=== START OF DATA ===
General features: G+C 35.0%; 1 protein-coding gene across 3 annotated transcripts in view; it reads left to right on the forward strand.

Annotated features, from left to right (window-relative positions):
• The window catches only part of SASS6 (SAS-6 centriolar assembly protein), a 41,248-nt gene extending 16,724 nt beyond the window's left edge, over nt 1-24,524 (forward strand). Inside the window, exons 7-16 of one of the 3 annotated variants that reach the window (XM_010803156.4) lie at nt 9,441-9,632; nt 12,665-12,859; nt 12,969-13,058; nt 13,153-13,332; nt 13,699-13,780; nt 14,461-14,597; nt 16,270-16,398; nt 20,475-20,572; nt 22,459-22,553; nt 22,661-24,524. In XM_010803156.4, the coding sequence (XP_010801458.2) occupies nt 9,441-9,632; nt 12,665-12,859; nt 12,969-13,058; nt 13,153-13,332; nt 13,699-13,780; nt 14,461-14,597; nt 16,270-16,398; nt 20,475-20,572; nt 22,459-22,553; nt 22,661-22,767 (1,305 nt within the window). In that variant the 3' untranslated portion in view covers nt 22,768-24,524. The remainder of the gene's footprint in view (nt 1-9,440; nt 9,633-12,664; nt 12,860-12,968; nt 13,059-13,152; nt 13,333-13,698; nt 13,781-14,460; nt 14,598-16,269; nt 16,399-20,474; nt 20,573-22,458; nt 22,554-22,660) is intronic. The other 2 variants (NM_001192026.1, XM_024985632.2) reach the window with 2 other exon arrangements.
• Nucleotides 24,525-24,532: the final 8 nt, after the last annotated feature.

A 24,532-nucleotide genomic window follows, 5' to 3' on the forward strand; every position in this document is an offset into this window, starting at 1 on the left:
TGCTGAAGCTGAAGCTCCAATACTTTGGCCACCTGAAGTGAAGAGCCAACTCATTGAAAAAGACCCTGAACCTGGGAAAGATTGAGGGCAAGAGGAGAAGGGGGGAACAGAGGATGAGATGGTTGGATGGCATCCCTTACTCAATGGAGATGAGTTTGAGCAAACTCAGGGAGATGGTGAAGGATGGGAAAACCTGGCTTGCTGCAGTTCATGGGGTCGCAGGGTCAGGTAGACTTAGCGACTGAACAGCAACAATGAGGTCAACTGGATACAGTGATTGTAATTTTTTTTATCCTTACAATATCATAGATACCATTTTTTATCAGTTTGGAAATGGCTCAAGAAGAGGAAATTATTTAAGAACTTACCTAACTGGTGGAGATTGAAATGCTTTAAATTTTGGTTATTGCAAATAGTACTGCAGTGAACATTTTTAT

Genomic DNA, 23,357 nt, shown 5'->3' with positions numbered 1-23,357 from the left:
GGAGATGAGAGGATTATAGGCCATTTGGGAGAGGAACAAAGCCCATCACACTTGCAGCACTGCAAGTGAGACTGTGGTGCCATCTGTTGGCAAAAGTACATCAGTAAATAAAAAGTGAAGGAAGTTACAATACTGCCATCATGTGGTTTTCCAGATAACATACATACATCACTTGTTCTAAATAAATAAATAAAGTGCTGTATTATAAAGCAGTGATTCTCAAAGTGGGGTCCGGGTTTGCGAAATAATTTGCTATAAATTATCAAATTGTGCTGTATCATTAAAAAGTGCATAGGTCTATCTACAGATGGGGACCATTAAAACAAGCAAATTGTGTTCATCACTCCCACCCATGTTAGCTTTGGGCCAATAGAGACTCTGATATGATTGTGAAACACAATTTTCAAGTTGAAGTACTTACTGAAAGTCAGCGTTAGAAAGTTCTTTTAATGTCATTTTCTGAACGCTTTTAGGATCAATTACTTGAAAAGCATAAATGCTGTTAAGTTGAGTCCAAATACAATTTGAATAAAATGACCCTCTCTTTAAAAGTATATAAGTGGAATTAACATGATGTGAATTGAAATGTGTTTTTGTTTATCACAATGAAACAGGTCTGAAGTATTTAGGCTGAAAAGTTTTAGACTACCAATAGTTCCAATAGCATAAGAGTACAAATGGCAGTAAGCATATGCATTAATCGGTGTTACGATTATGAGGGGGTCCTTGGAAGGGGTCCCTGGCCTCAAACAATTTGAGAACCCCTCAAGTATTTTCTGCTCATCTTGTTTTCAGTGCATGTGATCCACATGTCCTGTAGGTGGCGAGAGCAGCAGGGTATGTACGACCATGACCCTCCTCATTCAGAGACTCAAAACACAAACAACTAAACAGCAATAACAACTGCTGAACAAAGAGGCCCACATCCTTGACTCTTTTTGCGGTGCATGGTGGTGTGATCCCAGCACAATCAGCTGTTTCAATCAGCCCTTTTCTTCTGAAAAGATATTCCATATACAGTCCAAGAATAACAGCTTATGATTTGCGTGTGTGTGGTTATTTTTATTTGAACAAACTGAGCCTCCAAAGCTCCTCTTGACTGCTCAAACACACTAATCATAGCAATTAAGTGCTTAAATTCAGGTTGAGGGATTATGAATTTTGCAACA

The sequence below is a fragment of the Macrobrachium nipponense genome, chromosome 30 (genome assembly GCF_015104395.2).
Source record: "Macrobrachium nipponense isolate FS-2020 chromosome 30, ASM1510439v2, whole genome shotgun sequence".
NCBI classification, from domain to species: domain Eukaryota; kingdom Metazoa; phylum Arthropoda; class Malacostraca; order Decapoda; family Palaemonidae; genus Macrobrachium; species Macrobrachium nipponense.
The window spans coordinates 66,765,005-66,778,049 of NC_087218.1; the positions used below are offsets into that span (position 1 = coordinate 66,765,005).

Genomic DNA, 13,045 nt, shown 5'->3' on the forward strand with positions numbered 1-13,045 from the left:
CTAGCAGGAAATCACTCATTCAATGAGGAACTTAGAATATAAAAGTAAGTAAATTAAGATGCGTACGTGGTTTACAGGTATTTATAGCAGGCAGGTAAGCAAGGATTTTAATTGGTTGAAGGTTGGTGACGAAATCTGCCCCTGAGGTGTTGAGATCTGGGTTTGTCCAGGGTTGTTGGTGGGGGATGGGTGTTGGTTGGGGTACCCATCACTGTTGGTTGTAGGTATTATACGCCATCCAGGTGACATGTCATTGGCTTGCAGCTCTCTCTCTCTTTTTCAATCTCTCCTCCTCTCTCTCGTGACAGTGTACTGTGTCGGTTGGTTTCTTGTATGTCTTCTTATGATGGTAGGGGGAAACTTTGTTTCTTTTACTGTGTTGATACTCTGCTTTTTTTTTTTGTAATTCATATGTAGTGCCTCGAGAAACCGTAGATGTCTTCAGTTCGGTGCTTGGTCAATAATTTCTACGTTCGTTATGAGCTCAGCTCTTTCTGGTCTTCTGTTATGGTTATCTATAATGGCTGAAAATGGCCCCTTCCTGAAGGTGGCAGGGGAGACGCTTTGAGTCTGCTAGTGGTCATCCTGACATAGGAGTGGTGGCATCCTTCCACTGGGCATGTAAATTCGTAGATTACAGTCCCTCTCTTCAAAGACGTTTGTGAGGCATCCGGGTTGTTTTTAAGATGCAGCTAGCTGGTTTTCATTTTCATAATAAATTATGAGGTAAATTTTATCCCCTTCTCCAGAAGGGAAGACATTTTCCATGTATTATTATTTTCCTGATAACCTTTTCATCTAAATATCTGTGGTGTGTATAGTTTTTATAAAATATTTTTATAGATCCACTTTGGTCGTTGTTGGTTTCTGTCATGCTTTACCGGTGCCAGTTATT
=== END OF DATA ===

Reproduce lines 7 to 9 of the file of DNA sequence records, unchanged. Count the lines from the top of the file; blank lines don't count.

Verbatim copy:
Genomic DNA, 23,357 nt, shown 5'->3' with positions numbered 1-23,357 from the left:
GGAGATGAGAGGATTATAGGCCATTTGGGAGAGGAACAAAGCCCATCACACTTGCAGCACTGCAAGTGAGACTGTGGTGCCATCTGTTGGCAAAAGTACATCAGTAAATAAAAAGTGAAGGAAGTTACAATACTGCCATCATGTGGTTTTCCAGATAACATACATACATCACTTGTTCTAAATAAATAAATAAAGTGCTGTATTATAAAGCAGTGATTCTCAAAGTGGGGTCCGGGTTTGCGAAATAATTTGCTATAAATTATCAAATTGTGCTGTATCATTAAAAAGTGCATAGGTCTATCTACAGATGGGGACCATTAAAACAAGCAAATTGTGTTCATCACTCCCACCCATGTTAGCTTTGGGCCAATAGAGACTCTGATATGATTGTGAAACACAATTTTCAAGTTGAAGTACTTACTGAAAGTCAGCGTTAGAAAGTTCTTTTAATGTCATTTTCTGAACGCTTTTAGGATCAATTACTTGAAAAGCATAAATGCTGTTAAGTTGAGTCCAAATACAATTTGAATAAAATGACCCTCTCTTTAAAAGTATATAAGTGGAATTAACATGATGTGAATTGAAATGTGTTTTTGTTTATCACAATGAAACAGGTCTGAAGTATTTAGGCTGAAAAGTTTTAGACTACCAATAGTTCCAATAGCATAAGAGTACAAATGGCAGTAAGCATATGCATTAATCGGTGTTACGATTATGAGGGGGTCCTTGGAAGGGGTCCCTGGCCTCAAACAATTTGAGAACCCCTCAAGTATTTTCTGCTCATCTTGTTTTCAGTGCATGTGATCCACATGTCCTGTAGGTGGCGAGAGCAGCAGGGTATGTACGACCATGACCCTCCTCATTCAGAGACTCAAAACACAAACAACTAAACAGCAATAACAACTGCTGAACAAAGAGGCCCACATCCTTGACTCTTTTTGCGGTGCATGGTGGTGTGATCCCAGCACAATCAGCTGTTTCAATCAGCCCTTTTCTTCTGAAAAGATATTCCATATACAGTCCAAGAATAACAGCTTATGATTTGCGTGTGTGTGGTTATTTTTATTTGAACAAACTGAGCCTCCAAAGCTCCTCTTGACTGCTCAAACACACTAATCATAGCAATTAAGTGCTTAAATTCAGGTTGAGGGATTATGAATTTTGCAACA

The sequence below is a fragment of the Macrobrachium nipponense genome, chromosome 30 (genome assembly GCF_015104395.2).